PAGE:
Subject: Re: Boston-area: IT dep't seeks FSB or FS-friendly startup
Date: Mon, 17 Apr 2000 00:05:21 -0700
Mon, 17 Apr 2000 00:05:21 -0700
On Thu, Apr 13, 2000 at 05:29:13PM -0700, windowsfreezone wrote:

> I'm a member of the I.T./sysadmin group at a .edu.  We've all been
> keeping headhunters at bay with wooden sticks for quite a  while.  
> But in this economy we'd be fools not to move into the private sector.  
> So the five core people have decided to move on as a team.
> Ideally we'd like to find a funded startup that wants to have both
> solid internet services and useable business systems in place *before*
> the non-technical staff start pouring in and bring an ad-hoc collection
> of windows boxes, exchange servers, and other bad ideas with them.
> Several of us participate in free software projects and wouldn't want 
> to work anyplace where that would be an issue.  An actual FSB would of
> course be perfect.


> The "" team

I've been reflecting on this over the past few days.

First -- this situation sounds vaguely familiar somehow, as if I'd seen
a nearly identical story elsewhere.  The "moving as a team" theme.
Anyone hear it before?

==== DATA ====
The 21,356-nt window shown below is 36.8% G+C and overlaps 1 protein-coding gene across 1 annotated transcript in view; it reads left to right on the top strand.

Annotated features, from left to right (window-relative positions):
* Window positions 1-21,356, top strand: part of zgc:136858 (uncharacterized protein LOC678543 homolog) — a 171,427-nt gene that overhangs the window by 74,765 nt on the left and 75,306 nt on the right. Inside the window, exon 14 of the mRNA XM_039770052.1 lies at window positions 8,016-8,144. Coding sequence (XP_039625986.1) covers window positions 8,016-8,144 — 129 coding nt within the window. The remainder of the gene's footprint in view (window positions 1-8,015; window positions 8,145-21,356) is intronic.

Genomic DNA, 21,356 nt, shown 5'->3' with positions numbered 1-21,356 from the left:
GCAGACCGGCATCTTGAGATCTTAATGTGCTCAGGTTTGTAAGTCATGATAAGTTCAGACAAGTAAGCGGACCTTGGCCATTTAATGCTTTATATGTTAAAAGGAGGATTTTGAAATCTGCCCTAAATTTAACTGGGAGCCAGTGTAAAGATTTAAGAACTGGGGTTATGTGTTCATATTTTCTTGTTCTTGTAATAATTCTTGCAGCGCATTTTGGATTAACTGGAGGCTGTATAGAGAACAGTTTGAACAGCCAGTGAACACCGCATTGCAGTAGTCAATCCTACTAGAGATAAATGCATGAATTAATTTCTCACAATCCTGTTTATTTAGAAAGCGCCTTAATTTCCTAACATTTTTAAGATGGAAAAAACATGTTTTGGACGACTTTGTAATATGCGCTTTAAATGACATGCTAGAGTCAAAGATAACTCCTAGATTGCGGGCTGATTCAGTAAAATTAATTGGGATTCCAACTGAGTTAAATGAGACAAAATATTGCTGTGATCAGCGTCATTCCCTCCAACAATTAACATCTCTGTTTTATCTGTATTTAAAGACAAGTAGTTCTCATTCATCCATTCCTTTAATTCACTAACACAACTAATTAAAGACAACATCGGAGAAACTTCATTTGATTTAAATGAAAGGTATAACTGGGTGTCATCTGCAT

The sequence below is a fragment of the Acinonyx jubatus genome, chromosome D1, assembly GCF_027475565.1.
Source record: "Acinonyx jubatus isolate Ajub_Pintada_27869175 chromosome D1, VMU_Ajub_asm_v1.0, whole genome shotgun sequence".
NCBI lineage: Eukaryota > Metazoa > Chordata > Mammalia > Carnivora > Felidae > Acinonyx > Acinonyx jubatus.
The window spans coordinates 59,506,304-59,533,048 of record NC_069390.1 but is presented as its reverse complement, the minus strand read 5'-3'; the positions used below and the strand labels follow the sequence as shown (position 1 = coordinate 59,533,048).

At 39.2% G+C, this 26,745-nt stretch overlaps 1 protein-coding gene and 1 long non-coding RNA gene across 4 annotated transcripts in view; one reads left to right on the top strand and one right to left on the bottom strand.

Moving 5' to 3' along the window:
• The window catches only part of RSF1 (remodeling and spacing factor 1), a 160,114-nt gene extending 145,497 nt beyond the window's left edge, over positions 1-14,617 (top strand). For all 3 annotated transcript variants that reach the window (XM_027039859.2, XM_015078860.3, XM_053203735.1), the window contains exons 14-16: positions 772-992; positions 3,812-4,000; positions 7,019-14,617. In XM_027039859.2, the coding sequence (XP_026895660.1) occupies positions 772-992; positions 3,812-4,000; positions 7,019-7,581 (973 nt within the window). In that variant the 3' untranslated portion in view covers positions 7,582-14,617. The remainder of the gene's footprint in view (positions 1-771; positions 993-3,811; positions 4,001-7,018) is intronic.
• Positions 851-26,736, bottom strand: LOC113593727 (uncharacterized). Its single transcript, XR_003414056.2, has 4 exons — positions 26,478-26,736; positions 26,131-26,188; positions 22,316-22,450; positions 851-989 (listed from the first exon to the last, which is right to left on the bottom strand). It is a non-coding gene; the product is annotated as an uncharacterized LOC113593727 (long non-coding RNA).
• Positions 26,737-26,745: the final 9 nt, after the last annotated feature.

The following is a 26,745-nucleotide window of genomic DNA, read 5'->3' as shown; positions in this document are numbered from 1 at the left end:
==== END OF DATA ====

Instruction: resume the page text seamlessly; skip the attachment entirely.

This is also one of two stories I've heard of a set of techies looking
to land in an organization where they could focus on the technical
aspects, avoid the business/corporate distractions, and be well
compensated to boot -- without moving from their current digs, if

While the idea of moving as a team from an academic to a corporate
environment has its attractions, there's the other side as well.  Having
worked in both environments, I can say that one of my most enjoyable,
rewarding, and attractive work environments was at university research
center.  Pay stank, of course, and I left shortly afterwards for a
startup I'd rather not talk about.

Fact is that there are certain aspects of the academic environment --
relative job security, comfortable work environment, collegial
atmosphere, fresh ideas -- which often are missing from the corporate
world, even in "with it" high-tech firms.

One option the team might want to consider is the option of going into
business for themselves.  This could even be done while maintaining at
least a level of involvement with their current employer.  When working
as a contractor I discussed this option with a co-worker.  It would take
the addition of a marketing person to the team -- either full time or a
commissioned outsourced person.  What you're aiming for is being the
boss in the relationship.

This post also reflects a portion of my own baised opinion that among
the avenues a Linux/Free Software -centric world will open is a larger
market for the free-agent consultant, whether that be as a developer or
as sysadmin/technical consultant.


Karsten M. Self <>
    What part of "Gestalt" don't you understand?
PGP fingerprint: F932 8B25 5FDD 2528 D595  DC61 3847 889F 55F2 B9B0

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